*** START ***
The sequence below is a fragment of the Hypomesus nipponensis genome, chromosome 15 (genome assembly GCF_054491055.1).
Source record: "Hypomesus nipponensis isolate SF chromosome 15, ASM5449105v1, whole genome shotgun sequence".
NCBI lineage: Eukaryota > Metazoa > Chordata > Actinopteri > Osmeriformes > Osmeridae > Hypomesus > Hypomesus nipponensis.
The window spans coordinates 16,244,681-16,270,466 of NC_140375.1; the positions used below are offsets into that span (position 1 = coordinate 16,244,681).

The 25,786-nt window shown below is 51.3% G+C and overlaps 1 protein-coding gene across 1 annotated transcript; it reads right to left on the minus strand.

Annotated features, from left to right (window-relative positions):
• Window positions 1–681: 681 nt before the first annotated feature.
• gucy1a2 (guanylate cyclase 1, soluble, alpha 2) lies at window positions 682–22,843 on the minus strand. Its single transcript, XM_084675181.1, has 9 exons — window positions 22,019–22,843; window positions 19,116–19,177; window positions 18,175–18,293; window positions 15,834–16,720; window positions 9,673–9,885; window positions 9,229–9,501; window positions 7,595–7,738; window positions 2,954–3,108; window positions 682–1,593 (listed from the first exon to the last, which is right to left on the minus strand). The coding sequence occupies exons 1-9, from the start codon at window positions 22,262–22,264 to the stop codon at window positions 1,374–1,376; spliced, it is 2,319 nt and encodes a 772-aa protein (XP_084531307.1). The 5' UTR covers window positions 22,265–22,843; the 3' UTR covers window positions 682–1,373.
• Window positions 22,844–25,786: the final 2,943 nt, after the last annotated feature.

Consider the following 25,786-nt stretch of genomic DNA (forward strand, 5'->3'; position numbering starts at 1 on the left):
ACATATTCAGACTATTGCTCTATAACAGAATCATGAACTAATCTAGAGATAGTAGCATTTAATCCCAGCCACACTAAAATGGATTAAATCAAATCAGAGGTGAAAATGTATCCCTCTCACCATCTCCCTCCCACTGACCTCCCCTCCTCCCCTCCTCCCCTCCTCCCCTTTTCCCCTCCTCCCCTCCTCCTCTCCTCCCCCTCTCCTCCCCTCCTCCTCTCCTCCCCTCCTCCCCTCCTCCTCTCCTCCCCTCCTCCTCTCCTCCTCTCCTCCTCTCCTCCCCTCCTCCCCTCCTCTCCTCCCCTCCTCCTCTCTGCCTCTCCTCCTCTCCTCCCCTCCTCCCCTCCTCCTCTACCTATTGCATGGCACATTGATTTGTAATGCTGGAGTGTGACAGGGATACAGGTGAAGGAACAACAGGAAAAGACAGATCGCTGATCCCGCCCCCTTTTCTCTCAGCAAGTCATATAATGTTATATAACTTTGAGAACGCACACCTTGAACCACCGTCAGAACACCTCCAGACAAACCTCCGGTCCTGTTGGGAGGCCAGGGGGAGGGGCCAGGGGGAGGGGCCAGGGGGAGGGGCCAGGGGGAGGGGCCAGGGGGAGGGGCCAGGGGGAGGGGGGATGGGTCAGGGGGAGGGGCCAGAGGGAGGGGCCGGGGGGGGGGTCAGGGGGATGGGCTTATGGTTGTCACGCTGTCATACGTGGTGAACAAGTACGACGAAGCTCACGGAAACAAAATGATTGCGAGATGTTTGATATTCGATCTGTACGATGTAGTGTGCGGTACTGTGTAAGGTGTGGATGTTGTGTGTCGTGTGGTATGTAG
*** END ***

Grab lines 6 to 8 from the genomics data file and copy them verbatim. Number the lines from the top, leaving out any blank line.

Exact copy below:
Annotated features, from left to right (window-relative positions):
• Window positions 1–681: 681 nt before the first annotated feature.
• gucy1a2 (guanylate cyclase 1, soluble, alpha 2) lies at window positions 682–22,843 on the minus strand. Its single transcript, XM_084675181.1, has 9 exons — window positions 22,019–22,843; window positions 19,116–19,177; window positions 18,175–18,293; window positions 15,834–16,720; window positions 9,673–9,885; window positions 9,229–9,501; window positions 7,595–7,738; window positions 2,954–3,108; window positions 682–1,593 (listed from the first exon to the last, which is right to left on the minus strand). The coding sequence occupies exons 1-9, from the start codon at window positions 22,262–22,264 to the stop codon at window positions 1,374–1,376; spliced, it is 2,319 nt and encodes a 772-aa protein (XP_084531307.1). The 5' UTR covers window positions 22,265–22,843; the 3' UTR covers window positions 682–1,373.